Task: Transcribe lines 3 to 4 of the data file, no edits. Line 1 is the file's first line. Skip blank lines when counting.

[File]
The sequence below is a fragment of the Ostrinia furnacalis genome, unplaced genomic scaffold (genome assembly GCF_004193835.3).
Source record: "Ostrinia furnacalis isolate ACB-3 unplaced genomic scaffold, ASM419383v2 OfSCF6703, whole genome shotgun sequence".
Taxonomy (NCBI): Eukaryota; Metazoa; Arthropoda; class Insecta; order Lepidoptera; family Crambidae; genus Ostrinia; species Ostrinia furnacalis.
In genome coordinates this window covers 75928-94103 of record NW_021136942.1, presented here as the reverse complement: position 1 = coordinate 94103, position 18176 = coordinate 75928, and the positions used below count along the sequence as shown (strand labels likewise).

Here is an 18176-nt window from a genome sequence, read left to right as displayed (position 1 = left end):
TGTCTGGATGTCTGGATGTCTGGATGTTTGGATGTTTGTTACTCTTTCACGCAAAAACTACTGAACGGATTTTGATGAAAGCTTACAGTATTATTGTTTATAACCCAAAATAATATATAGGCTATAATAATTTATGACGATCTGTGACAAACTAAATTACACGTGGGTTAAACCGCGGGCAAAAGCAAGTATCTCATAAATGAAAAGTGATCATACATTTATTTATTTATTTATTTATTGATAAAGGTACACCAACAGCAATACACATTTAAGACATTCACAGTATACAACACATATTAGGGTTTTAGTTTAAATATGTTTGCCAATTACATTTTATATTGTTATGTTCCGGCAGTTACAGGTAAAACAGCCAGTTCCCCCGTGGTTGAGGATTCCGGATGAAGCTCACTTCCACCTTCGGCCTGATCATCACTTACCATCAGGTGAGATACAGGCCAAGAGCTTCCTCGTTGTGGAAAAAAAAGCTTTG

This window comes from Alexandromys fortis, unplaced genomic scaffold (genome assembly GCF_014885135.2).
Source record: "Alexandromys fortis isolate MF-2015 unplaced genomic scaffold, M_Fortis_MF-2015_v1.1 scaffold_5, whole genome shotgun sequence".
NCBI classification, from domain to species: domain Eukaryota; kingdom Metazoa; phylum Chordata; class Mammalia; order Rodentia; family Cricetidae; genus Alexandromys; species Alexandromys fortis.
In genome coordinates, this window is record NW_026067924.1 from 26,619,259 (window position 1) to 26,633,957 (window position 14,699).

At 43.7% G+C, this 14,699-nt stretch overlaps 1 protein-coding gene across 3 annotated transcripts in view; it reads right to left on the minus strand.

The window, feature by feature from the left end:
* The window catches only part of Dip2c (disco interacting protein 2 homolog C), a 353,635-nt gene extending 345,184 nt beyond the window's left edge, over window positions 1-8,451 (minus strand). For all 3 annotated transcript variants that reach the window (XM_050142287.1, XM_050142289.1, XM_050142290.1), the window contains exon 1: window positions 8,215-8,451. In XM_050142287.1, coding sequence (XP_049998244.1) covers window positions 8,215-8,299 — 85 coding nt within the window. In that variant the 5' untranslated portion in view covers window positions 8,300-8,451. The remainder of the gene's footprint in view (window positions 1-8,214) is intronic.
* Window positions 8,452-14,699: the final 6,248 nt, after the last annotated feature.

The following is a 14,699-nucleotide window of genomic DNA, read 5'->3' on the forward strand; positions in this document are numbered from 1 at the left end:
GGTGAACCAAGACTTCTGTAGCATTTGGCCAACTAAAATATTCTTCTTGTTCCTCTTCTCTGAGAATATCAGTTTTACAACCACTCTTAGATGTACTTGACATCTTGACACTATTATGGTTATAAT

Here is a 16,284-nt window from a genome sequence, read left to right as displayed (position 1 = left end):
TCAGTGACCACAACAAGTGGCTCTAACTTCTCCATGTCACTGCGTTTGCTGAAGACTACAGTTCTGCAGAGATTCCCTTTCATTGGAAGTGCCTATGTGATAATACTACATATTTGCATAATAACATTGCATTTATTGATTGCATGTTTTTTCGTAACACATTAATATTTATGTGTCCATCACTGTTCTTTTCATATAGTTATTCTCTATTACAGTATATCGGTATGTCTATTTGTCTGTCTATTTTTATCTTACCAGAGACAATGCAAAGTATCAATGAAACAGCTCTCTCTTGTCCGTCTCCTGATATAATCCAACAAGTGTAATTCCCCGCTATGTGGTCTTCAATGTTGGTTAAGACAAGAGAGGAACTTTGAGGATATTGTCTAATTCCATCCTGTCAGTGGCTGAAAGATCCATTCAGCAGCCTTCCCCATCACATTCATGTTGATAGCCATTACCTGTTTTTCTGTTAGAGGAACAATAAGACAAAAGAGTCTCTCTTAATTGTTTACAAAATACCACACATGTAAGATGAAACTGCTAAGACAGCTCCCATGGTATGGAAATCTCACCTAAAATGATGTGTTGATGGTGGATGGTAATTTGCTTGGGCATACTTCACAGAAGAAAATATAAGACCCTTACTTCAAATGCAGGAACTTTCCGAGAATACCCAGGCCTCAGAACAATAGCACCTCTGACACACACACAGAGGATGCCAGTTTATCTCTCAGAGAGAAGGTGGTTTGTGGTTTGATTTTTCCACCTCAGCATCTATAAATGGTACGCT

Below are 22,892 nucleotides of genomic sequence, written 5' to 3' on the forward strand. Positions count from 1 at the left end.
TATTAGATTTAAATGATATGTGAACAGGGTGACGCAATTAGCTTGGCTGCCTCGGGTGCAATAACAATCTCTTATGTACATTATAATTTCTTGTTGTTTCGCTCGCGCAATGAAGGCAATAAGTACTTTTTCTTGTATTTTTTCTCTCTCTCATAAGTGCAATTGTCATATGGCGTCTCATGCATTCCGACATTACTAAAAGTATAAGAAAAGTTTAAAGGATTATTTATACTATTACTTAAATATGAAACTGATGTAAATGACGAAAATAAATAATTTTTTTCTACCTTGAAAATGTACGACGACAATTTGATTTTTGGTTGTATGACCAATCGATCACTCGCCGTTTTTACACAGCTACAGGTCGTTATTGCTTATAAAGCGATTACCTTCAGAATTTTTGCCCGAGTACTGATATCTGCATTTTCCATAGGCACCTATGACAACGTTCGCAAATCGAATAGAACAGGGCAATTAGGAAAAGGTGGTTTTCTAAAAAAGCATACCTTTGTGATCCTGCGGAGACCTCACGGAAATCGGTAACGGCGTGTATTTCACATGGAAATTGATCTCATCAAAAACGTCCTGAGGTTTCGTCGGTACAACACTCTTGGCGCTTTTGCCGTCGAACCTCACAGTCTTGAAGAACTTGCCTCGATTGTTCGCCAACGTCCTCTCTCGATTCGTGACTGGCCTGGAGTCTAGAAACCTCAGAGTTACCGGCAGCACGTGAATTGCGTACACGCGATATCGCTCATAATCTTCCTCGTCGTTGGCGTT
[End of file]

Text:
Taxonomy (NCBI): Eukaryota; Metazoa; Arthropoda; class Insecta; order Lepidoptera; family Crambidae; genus Ostrinia; species Ostrinia furnacalis.
In genome coordinates this window covers 75928-94103 of record NW_021136942.1, presented here as the reverse complement: position 1 = coordinate 94103, position 18176 = coordinate 75928, and the positions used below count along the sequence as shown (strand labels likewise).